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Parents' Guide to


By Nell Minow, Common Sense Media Reviewer

age 14+

Dark comedy about religion has cursing, sex, drinking.

Movie PG-13 2004 92 minutes
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A Lot or a Little?

What you will—and won't—find in this movie.

Community Reviews

age 15+

Based on 8 parent reviews

age 13+

No positive message?

I’m confused...I’ve watched this movie several times, and while there is a lot you can say about it, I’m really surprised and disappointed that CSM says there is no positive message. Throughout the movie, viewers are reminded that God is not a weapon, the Bible is not a weapon. In one of the climactic scenes, a main character asks why God would make us so different if He wanted us all to be the same? I feel that message of acceptance is incredibly positive and one that I encourage and nourish I my own children. To each their own, but I believe this movie has many positive messages including those of acceptance, recognizing that all life has value, and that we have the capacity to change and grow.

This title has:

Great messages
1 person found this helpful.
age 14+

Good irreverent place to start discussion

An endearing reminder of what faith can be at its best and worst, that we are all sinners struggling to find our way, and celebrating the value of caring love for our family and friends. Not appropriate for the highly conservative set, frankly many of whom will be offended more by their unsettling sense of conviction upon witnessing the worst of sanctimonious evangelicalism than by some things they may feel are morally objectionable. A wonderful ice-breaking hilarious intro to allow open discussion about the intersection of faith, religion, sex, purity, and friendship all in the context of adolescence and with a slightly cynical eye.

This title has:

Great messages
Great role models

Is It Any Good?

Our review:
Parents say (8 ):
Kids say (18 ):

The first thing teens figure out is that it's enticingly easy to make fun of believers in any category; what's nice about this movie is that it does so while still being entirely respectful of belief. It begins as a satire of new-agey holier-than-thou people who spend more time worrying about the appearance of Christianity than the values. But it concludes with a renewed commitment to a faith that engages the mind and heart. You could even call it grace.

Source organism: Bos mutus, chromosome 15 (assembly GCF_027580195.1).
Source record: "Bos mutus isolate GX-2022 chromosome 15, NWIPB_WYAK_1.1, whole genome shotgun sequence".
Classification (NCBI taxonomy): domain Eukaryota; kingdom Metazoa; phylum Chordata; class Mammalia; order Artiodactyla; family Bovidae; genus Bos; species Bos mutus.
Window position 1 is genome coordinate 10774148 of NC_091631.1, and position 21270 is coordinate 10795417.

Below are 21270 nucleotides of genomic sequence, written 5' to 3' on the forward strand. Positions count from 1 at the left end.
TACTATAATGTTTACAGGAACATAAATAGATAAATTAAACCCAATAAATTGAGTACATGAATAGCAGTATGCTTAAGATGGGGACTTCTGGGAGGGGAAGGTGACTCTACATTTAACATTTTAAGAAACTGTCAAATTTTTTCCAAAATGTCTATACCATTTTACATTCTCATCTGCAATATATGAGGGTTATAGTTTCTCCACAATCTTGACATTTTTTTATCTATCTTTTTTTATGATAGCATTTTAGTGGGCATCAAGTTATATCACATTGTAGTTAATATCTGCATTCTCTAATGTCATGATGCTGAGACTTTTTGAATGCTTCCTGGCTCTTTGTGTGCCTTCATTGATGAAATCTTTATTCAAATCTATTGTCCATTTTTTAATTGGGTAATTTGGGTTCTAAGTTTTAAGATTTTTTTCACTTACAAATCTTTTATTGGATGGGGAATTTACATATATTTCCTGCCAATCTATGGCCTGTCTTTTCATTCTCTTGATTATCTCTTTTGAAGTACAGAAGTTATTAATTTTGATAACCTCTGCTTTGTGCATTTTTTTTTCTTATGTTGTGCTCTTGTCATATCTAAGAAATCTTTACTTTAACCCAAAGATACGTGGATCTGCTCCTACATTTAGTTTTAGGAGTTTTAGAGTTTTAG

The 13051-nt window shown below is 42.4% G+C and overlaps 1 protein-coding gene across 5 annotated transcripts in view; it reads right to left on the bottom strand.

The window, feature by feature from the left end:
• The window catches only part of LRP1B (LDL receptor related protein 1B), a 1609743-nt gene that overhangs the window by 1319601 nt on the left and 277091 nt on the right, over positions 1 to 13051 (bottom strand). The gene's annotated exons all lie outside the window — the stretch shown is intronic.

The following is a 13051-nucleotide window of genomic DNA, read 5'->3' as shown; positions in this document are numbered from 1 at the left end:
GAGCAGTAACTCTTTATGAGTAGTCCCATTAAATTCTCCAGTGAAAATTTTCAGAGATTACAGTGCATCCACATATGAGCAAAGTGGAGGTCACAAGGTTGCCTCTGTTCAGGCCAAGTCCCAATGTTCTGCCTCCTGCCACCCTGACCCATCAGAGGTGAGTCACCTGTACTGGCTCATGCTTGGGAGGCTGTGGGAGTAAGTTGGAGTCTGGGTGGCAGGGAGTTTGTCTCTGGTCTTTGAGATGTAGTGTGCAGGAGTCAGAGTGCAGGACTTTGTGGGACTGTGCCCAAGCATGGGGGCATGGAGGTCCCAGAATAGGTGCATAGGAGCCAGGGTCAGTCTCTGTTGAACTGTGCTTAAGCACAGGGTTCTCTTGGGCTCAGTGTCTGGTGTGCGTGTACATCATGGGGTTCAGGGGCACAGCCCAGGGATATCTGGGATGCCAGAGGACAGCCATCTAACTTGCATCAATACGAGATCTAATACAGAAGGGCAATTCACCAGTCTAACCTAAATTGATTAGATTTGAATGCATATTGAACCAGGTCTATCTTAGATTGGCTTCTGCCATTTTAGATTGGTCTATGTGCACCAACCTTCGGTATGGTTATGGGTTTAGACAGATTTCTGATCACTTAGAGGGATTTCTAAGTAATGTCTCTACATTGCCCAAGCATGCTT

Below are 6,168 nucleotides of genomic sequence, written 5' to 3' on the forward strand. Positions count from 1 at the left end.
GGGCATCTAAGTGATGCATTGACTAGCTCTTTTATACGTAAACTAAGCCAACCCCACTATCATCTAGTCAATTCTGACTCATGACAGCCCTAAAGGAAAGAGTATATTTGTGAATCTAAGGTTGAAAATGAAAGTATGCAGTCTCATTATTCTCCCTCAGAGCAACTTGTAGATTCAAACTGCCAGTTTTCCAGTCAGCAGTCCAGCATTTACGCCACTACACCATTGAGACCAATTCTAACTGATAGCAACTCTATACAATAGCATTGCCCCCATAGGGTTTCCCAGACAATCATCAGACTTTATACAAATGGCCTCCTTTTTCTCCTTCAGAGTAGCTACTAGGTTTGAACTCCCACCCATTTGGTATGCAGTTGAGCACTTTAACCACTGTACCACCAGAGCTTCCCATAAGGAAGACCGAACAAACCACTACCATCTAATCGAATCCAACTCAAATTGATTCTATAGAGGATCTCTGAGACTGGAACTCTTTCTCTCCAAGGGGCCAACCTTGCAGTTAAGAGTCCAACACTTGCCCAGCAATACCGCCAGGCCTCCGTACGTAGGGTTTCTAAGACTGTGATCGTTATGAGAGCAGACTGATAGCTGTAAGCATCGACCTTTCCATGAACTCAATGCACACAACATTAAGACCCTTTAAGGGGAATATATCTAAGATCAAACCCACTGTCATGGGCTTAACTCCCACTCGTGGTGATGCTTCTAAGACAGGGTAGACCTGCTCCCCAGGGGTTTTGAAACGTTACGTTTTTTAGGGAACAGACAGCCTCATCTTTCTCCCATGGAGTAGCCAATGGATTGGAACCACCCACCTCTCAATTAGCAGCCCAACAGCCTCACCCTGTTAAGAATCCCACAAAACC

The script teeters into predictability at times, but the outstanding young cast is wonderfully vibrant, especially Amurri, whose freshness -- in both senses of the word -- works very well for her character. As the school's pastor, Martin Donovan makes it clear that his character is genuinely a man of faith who isn't quite sure if he has what it takes to inspire others to share what he feels so strongly in his heart. Hillary Faye uses her faith to establish her power and prestige. She, too, has a secret that fuels her need to control the way she's perceived. The movie isn't afraid to skewer its targets, but, importantly, it's careful to make those targets hypocrisy and arrogance and not faith. Indeed, the movie makes it clear that superficial professions of faith are a distraction from genuine commitment to the values that are the basic principles of Christianity or any religion.

Movie Details

  • In theaters: May 28, 2004
  • On DVD or streaming: October 5, 2004
  • Cast: Jena Malone , Macaulay Culkin , Mandy Moore
  • Director: Brian Dannelly
  • Inclusion Information: Pansexual actors, Female actors
  • Studio: MGM/UA
  • Genre: Comedy
  • Run time: 92 minutes
  • MPAA rating: PG-13
  • MPAA explanation: strong thematic issues involving - sexual content, pregnancy, smoking and language
  • Last updated: June 19, 2023

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